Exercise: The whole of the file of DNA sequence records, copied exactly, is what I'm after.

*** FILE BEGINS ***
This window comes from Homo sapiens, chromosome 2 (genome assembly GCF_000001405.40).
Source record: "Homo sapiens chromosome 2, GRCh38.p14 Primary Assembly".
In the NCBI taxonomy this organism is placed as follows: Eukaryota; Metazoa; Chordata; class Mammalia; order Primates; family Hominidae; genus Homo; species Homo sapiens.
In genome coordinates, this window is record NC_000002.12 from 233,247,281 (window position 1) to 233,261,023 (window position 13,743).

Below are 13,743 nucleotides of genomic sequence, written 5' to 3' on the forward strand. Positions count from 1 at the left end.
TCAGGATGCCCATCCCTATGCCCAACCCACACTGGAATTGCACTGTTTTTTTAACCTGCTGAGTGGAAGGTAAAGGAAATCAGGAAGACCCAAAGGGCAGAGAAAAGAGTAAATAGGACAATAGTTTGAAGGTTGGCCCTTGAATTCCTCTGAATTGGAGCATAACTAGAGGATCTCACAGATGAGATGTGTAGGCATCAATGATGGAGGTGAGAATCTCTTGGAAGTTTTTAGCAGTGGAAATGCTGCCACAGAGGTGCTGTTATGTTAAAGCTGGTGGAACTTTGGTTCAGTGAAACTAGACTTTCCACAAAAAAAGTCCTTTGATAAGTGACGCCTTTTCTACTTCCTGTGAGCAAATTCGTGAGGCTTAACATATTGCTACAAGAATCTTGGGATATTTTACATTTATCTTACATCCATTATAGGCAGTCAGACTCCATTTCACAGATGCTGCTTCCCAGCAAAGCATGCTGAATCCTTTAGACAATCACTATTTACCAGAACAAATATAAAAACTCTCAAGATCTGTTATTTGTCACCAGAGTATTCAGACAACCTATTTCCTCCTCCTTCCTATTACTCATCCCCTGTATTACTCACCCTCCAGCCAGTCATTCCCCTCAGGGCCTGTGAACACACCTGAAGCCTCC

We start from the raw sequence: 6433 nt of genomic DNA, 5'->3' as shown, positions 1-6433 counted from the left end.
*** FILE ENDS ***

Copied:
This window comes from Homo sapiens, chromosome 2 (genome assembly GCF_000001405.40).
Source record: "Homo sapiens chromosome 2, GRCh38.p14 Primary Assembly".
In the NCBI taxonomy this organism is placed as follows: Eukaryota; Metazoa; Chordata; class Mammalia; order Primates; family Hominidae; genus Homo; species Homo sapiens.
In genome coordinates, this window is record NC_000002.12 from 233,247,281 (window position 1) to 233,261,023 (window position 13,743).

Below are 13,743 nucleotides of genomic sequence, written 5' to 3' on the forward strand. Positions count from 1 at the left end.
TCAGGATGCCCATCCCTATGCCCAACCCACACTGGAATTGCACTGTTTTTTTAACCTGCTGAGTGGAAGGTAAAGGAAATCAGGAAGACCCAAAGGGCAGAGAAAAGAGTAAATAGGACAATAGTTTGAAGGTTGGCCCTTGAATTCCTCTGAATTGGAGCATAACTAGAGGATCTCACAGATGAGATGTGTAGGCATCAATGATGGAGGTGAGAATCTCTTGGAAGTTTTTAGCAGTGGAAATGCTGCCACAGAGGTGCTGTTATGTTAAAGCTGGTGGAACTTTGGTTCAGTGAAACTAGACTTTCCACAAAAAAAGTCCTTTGATAAGTGACGCCTTTTCTACTTCCTGTGAGCAAATTCGTGAGGCTTAACATATTGCTACAAGAATCTTGGGATATTTTACATTTATCTTACATCCATTATAGGCAGTCAGACTCCATTTCACAGATGCTGCTTCCCAGCAAAGCATGCTGAATCCTTTAGACAATCACTATTTACCAGAACAAATATAAAAACTCTCAAGATCTGTTATTTGTCACCAGAGTATTCAGACAACCTATTTCCTCCTCCTTCCTATTACTCATCCCCTGTATTACTCACCCTCCAGCCAGTCATTCCCCTCAGGGCCTGTGAACACACCTGAAGCCTCC

We start from the raw sequence: 6433 nt of genomic DNA, 5'->3' as shown, positions 1-6433 counted from the left end.